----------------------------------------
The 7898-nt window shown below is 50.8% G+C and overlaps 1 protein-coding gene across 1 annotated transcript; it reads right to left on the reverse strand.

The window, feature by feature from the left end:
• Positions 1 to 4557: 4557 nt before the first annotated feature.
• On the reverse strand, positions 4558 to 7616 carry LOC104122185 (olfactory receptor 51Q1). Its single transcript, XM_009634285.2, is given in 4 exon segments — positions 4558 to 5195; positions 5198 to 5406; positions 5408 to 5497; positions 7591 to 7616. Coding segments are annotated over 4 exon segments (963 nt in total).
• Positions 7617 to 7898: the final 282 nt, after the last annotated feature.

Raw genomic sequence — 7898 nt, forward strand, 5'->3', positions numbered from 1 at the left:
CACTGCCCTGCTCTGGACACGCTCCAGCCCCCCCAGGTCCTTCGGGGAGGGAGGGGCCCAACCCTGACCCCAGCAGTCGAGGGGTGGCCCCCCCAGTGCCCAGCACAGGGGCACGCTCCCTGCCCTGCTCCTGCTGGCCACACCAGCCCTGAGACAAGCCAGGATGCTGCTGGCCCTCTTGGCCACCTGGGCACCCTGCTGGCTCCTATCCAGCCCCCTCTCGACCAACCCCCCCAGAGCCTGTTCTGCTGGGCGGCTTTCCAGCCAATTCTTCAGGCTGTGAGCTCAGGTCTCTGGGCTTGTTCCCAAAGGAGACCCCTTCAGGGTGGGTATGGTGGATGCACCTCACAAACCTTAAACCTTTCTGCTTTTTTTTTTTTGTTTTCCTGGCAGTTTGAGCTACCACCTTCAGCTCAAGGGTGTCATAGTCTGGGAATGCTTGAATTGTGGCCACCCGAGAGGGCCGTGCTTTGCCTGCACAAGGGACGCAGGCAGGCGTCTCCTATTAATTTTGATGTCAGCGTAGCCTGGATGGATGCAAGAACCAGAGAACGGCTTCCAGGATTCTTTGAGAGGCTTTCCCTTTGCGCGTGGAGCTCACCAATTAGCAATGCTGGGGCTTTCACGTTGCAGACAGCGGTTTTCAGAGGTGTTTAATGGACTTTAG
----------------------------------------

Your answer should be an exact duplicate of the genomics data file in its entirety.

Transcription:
The 7898-nt window shown below is 50.8% G+C and overlaps 1 protein-coding gene across 1 annotated transcript; it reads right to left on the reverse strand.

The window, feature by feature from the left end:
• Positions 1 to 4557: 4557 nt before the first annotated feature.
• On the reverse strand, positions 4558 to 7616 carry LOC104122185 (olfactory receptor 51Q1). Its single transcript, XM_009634285.2, is given in 4 exon segments — positions 4558 to 5195; positions 5198 to 5406; positions 5408 to 5497; positions 7591 to 7616. Coding segments are annotated over 4 exon segments (963 nt in total).
• Positions 7617 to 7898: the final 282 nt, after the last annotated feature.

Raw genomic sequence — 7898 nt, forward strand, 5'->3', positions numbered from 1 at the left:
CACTGCCCTGCTCTGGACACGCTCCAGCCCCCCCAGGTCCTTCGGGGAGGGAGGGGCCCAACCCTGACCCCAGCAGTCGAGGGGTGGCCCCCCCAGTGCCCAGCACAGGGGCACGCTCCCTGCCCTGCTCCTGCTGGCCACACCAGCCCTGAGACAAGCCAGGATGCTGCTGGCCCTCTTGGCCACCTGGGCACCCTGCTGGCTCCTATCCAGCCCCCTCTCGACCAACCCCCCCAGAGCCTGTTCTGCTGGGCGGCTTTCCAGCCAATTCTTCAGGCTGTGAGCTCAGGTCTCTGGGCTTGTTCCCAAAGGAGACCCCTTCAGGGTGGGTATGGTGGATGCACCTCACAAACCTTAAACCTTTCTGCTTTTTTTTTTTTGTTTTCCTGGCAGTTTGAGCTACCACCTTCAGCTCAAGGGTGTCATAGTCTGGGAATGCTTGAATTGTGGCCACCCGAGAGGGCCGTGCTTTGCCTGCACAAGGGACGCAGGCAGGCGTCTCCTATTAATTTTGATGTCAGCGTAGCCTGGATGGATGCAAGAACCAGAGAACGGCTTCCAGGATTCTTTGAGAGGCTTTCCCTTTGCGCGTGGAGCTCACCAATTAGCAATGCTGGGGCTTTCACGTTGCAGACAGCGGTTTTCAGAGGTGTTTAATGGACTTTAG